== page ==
Again, please be honest with yourself. Gallaudet University is not a signing community. Not yet. It is better if the banner says: Gallaudet University is an ASL community.

-JT

Copyright © 2019 Jason Tozier

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Why Library of Congress Matters Ever in the Age of Deaf Education

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Library of Congress in Washington, D.C.: Guardian of the private collections. There is nothing better than this unique place. The principles at play are much larger than this. I believe in mother of all libraries. Indeed, growing up where I usually carry library card with me all the time, the experiences as a library supporter, my experiences studying in libraries, and by researching, reading, and writing has informed my belief in the ideal that library system, that will greatly benefit of, in the ranks of information that has often quickly forgotten how important it is.

It is with a heartfelt debt of gratitude that I grabbed for the vote of confidence in electing to do this opportunity. I was helping out a friend for PhD dissertation, and I am humbly entrusted with the responsibility of helping out this. Access to private collections is generally limited to those engaged in higher learning studies.

All the books I’ve read about Thomas Hopkins Gallaudet, Sophia Fowler Gallaudet, Edward Miner Gallaudet, Laurent Clerc, and others long before I moved to DC, but nothing will ever replace this. Now I got to witness hand-written letters by the very same people above. Incredible experience!

Until today, walking into Library of Congress to do academic research for the full day, has advanced issues of importance to Deaf community for truth results why American Sign Language (ASL) shall kept strong, vibrant, and resilient who care about the safety and wellness of where Deaf community live and about each other and how we can grow.

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The collections of documents about Thomas Hopkins Gallaudet and Edward Miner Gallaudet papers with hundreds and hundreds of letters goes back to 1806 to 1847, was incredible experience. I got to see the old letters written by Sophia Fowler Gallaudet whom she wrote a letter to T.H. Gallaudet had possibly made a history changer in Deaf Education. Sophia was born Deaf, and there was no Deaf schools in America that time. Sophia was a great writer, beautiful writing, indeed! Intellect. She was a matriarch in Deaf Education.

She writes: (keep in mind, it is not exactly accurate words, but I’ll do my best)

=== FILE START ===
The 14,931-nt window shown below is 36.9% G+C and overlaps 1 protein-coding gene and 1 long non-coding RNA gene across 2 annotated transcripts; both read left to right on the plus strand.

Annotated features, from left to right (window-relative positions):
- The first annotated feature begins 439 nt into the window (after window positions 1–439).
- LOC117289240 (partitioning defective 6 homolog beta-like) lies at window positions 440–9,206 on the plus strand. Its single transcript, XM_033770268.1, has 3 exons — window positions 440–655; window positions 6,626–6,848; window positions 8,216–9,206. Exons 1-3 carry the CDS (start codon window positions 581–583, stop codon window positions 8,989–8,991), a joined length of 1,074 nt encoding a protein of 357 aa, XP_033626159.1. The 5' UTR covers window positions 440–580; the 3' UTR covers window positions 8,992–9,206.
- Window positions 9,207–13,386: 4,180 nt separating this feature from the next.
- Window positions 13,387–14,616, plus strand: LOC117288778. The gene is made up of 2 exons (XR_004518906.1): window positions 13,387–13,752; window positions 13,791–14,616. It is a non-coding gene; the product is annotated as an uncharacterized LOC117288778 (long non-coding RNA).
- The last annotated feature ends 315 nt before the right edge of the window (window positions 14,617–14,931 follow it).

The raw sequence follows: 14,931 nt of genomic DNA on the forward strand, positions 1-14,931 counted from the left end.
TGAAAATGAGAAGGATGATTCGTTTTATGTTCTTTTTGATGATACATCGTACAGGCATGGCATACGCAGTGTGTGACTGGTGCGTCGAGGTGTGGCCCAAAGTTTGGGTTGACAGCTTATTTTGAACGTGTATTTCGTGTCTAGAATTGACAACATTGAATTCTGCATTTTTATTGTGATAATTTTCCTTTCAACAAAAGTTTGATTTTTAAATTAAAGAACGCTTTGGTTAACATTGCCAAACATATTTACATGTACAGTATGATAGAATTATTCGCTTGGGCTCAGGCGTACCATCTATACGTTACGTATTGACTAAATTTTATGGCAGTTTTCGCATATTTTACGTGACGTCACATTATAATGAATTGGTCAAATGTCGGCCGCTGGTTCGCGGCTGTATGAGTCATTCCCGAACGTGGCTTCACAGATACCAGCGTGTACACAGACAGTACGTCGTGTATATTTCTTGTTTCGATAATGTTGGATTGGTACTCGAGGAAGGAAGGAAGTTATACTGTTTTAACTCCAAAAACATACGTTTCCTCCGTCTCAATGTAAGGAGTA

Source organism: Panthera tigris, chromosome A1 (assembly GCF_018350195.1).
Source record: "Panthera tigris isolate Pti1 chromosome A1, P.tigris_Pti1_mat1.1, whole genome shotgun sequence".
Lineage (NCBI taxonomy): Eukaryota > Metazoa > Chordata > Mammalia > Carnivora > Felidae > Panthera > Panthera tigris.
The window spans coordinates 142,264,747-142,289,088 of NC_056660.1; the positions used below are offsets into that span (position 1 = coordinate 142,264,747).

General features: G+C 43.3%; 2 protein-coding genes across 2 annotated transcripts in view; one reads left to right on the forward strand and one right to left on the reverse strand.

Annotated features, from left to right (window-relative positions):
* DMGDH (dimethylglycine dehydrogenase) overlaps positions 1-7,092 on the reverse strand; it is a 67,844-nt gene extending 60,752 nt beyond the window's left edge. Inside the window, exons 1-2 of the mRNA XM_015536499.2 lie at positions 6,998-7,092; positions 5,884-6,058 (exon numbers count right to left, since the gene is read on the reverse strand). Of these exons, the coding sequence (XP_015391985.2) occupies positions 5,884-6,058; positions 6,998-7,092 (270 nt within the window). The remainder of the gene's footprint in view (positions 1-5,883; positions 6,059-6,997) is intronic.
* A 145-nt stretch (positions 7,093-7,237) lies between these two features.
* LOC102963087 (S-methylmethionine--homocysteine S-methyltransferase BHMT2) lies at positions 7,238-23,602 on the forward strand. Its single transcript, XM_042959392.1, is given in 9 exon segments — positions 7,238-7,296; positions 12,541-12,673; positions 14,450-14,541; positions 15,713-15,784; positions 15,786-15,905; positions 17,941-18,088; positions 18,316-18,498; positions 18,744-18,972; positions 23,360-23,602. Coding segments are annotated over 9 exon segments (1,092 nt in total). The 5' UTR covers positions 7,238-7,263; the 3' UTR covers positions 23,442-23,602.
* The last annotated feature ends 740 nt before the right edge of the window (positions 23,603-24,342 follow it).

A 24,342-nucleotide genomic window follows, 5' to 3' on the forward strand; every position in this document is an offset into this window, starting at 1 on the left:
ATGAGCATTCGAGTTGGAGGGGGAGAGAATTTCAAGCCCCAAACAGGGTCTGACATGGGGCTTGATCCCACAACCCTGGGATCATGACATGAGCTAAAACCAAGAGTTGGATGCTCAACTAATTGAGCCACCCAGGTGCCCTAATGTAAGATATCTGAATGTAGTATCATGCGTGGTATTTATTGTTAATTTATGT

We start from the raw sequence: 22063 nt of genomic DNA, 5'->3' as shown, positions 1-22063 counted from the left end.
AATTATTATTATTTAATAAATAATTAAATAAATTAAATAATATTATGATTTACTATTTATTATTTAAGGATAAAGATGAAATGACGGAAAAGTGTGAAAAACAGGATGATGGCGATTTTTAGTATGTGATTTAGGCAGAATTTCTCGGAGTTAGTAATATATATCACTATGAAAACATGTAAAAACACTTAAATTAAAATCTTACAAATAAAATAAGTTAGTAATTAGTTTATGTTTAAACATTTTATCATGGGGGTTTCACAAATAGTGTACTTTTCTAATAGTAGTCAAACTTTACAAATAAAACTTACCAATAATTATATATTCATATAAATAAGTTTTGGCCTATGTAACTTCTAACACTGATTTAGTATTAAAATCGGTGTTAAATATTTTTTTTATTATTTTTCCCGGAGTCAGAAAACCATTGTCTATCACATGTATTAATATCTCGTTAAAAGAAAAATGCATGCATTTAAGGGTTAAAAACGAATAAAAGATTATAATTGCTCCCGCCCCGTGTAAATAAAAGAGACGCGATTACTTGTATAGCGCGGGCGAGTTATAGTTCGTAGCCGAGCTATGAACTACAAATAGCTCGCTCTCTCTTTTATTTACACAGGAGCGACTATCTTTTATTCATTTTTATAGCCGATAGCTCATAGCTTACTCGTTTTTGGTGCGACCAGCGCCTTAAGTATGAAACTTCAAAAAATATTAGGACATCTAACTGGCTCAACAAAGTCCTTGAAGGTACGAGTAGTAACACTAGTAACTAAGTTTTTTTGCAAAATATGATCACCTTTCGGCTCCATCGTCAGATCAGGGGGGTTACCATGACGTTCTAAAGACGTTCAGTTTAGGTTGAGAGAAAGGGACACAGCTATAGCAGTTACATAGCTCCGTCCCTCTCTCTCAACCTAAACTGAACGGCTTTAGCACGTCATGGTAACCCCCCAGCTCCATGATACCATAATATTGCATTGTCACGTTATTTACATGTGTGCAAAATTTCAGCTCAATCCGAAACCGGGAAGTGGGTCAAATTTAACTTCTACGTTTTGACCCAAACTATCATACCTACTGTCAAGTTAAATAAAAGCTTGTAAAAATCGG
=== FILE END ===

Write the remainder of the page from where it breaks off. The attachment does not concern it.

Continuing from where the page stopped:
I love Laurent Clerc. I really loved [learning or seeing?] signs”

That might be the earliest birth of bilingualism (ASL/Written English) proficiency in my opinion. Sophia was definitely a thinker after reading the handwritten letters to T.H. Gallaudet and she knew that the importance of sign language in Deaf Education would be much needed in the sustained, systematic, and reflective thinking about the language and Deaf culture.

Laurent Clerc must be an amazing signer, that brought concepts and beliefs in any subject to see what is good and reasonable to believe about it, and why. That must have gotten Sophia to invest in love with sign language to understand expression, and shows that ASL is empirical and observable than ever today.

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That letter written to Thomas Hopkins Gallaudet proved that sign language tends to examine data and evidence already available, usually trying to put ASL into a clear and reasonable perspective, rather than to seek new data.

After all, bilingualism is the best thing. Modes of communication are considered to be a waste of mental energy, for no useful purpose. Bilingualism is a path that can be embraced. It might be a process quite foreign to many of us, but today, the peer pressure of western medical and technological science has pursued a path of restoration of hearing through amplification and cochlear implants, but they do not produce healthy path for Deaf people.

It is best to learn ASL and written English will make ALL the difference. Early life of bilingualism would begin great storytellers and create their layer inner richness as human beings. It develops an understanding of sign language, which makes a better human being.

In Sophia’s words to T.H. Gallaudet about Laurent Clerc is the most powerful means by values of Deaf culture are passed on. The formation of Deaf child’s identity is so important with ASL and written English where the stories that both mirror and appreciate that language and culture, and it is our responsibility to push for stronger bilingualism principles.